1st Edition

Political Leadership in an Era of Decolonisation Case Studies from Across the Globe

Edited By Malcolm Murfett Copyright 2024
    218 Pages
    by Routledge

    218 Pages
    by Routledge

    What is leadership, and why is it so important? In what ways does it look very different in different contexts, and in what ways does it look the same? Malcolm Murfett brings together a range of emerging and established scholars to examine these questions in light of some of the mid-twentieth century’s most intriguing national leaders.

    In a series of striking biographical chapters, lessons are drawn from the apartheid era in South Africa, Lee’s remarkable socio-economic transformation of Singapore, Castro’s revolutionary overhauling of Cuba, and the playing out of Bandaranaike’s populist agenda in Sri Lanka. The book illuminates what Brezhnev and Nixon were looking for in the Cold War and what happened when the people turned against Nyerere in Tanzania, the Shah in Iran, and Ceauşescu in Romania. These case studies address what leadership meant for the individuals whose record in power is being examined. These are not idealised portraits of ‘how to do leadership’ but warts-and-all portrayals of exceptional individuals who scrabbled their way to the top and stayed there for several years during a period of great change.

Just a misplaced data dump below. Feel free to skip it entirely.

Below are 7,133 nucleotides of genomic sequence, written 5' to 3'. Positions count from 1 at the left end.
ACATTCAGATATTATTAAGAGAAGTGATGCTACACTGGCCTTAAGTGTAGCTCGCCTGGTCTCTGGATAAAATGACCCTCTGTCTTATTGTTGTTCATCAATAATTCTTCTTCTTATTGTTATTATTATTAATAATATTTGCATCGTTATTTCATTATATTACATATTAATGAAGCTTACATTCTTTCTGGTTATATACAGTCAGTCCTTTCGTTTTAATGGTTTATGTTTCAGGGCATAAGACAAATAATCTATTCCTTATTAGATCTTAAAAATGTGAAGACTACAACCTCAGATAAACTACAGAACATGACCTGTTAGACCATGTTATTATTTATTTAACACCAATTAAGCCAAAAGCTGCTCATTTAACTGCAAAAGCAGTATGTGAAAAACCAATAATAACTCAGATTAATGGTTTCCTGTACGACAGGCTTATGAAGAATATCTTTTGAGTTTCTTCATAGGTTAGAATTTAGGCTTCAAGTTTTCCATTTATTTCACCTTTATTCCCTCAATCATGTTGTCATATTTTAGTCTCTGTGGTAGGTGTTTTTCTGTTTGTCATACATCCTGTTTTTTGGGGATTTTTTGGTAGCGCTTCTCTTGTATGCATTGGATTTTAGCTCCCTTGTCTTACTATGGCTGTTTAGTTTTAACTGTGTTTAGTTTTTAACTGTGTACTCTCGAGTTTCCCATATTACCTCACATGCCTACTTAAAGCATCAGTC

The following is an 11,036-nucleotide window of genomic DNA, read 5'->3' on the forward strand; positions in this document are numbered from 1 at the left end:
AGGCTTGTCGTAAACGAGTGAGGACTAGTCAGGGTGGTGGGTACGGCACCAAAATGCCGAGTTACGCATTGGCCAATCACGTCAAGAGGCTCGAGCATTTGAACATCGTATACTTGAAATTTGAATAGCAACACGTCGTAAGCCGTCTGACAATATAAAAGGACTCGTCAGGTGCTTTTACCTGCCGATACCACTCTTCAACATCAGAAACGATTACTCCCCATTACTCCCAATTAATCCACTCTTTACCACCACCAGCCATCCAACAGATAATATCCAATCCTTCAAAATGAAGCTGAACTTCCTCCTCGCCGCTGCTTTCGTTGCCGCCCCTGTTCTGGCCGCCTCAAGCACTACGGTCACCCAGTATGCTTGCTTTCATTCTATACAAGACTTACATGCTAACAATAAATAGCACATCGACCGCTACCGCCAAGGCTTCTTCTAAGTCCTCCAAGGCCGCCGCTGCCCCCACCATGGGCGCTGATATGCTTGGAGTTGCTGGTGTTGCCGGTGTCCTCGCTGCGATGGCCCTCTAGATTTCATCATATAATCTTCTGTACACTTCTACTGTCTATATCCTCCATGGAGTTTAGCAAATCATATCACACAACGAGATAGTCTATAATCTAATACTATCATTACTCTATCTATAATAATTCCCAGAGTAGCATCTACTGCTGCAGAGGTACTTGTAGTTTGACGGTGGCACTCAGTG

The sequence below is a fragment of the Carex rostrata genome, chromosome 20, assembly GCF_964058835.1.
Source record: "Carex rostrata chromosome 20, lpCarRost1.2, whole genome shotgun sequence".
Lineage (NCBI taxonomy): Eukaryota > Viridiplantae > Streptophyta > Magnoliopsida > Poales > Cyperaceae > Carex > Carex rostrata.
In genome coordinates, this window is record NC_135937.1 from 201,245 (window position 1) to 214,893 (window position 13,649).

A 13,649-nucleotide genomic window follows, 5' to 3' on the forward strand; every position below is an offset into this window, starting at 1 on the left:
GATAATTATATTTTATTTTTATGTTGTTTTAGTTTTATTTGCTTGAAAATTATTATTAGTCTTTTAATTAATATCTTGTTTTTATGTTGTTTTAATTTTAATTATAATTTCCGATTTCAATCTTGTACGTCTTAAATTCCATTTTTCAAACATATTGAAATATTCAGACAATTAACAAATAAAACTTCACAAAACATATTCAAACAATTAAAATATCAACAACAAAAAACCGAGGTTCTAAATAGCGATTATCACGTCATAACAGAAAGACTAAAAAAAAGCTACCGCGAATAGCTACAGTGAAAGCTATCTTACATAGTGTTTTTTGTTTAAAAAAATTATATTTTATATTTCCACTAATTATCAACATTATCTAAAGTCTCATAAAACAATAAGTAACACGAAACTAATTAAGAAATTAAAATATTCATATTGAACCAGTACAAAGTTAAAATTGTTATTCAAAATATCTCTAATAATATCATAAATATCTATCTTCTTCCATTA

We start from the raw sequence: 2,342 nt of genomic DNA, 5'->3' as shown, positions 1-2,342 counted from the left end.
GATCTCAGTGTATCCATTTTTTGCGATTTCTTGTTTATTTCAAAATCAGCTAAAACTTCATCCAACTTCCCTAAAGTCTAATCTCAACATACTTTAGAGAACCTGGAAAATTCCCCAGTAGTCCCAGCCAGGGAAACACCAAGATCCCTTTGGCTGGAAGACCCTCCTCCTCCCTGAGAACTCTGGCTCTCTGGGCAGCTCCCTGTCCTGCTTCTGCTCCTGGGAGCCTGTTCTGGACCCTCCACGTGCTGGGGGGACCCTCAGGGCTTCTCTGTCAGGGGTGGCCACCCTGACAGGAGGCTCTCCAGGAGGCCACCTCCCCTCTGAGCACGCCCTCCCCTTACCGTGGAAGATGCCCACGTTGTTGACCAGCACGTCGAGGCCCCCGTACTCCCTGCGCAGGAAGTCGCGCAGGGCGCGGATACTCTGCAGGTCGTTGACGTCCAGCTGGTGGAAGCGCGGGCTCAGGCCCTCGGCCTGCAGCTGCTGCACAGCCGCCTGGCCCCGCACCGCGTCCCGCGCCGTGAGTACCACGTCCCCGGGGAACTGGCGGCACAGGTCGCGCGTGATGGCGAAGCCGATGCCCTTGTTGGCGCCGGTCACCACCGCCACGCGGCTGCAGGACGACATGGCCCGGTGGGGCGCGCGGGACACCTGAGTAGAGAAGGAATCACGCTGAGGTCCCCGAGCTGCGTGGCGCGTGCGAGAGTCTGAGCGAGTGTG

Business schools have long studied the theoretical axioms of corporate leadership. What this book does, however, is to move beyond the theory into the practical realm of politics and statecraft. This is a fascinating book on leadership that will be of interest for students, researchers, and practitioners studying leadership in business and politics, as well as for students of global history, decolonisation, and the Cold War.

    1 Leadership in apartheid South Africa: the impact of Hendrik Verwoerd and B.J. Vorster

    J.E. Spence

    2 Lee Kuan Yew: from political insurgent to national manager

    Michael D. Barr

    3 Fidel Castro: the eternal leader of a revolution or the leader of an eternal revolution?

    Vinicius Mariano de Carvalho

    4 The unlikely prime minister: rethinking Sirimavo Bandaranaike’s leadership in a bipolar nation and world

    Darinee Alagirisamy

    5 Julius Nyerere: African leadership as a moral project

    Sara Lorenzini

    6 Leonid Brezhnev: rule through trust and care

    Susanne Schattenberg

    7 Nicolae Ceauşescu: interpreting a national-Stalinist

    Francesco Magno

    8 The rise and fall of Richard Nixon as a global leader

    Umberto Tulli

    9 Mohammad Reza Shah Pahlavi: a moderniser challenged by Islamists and Leftists

    Pejman Abdolmohammadi


    Malcolm Murfett


    Malcolm Murfett is Visiting Professor in the Department of War Studies at King’s College London. A historian of the contemporary world with over a dozen books to his name, Malcolm is also Associate Editor of the Oxford Dictionary of National Biography and the Series Editor of Cold War in Asia.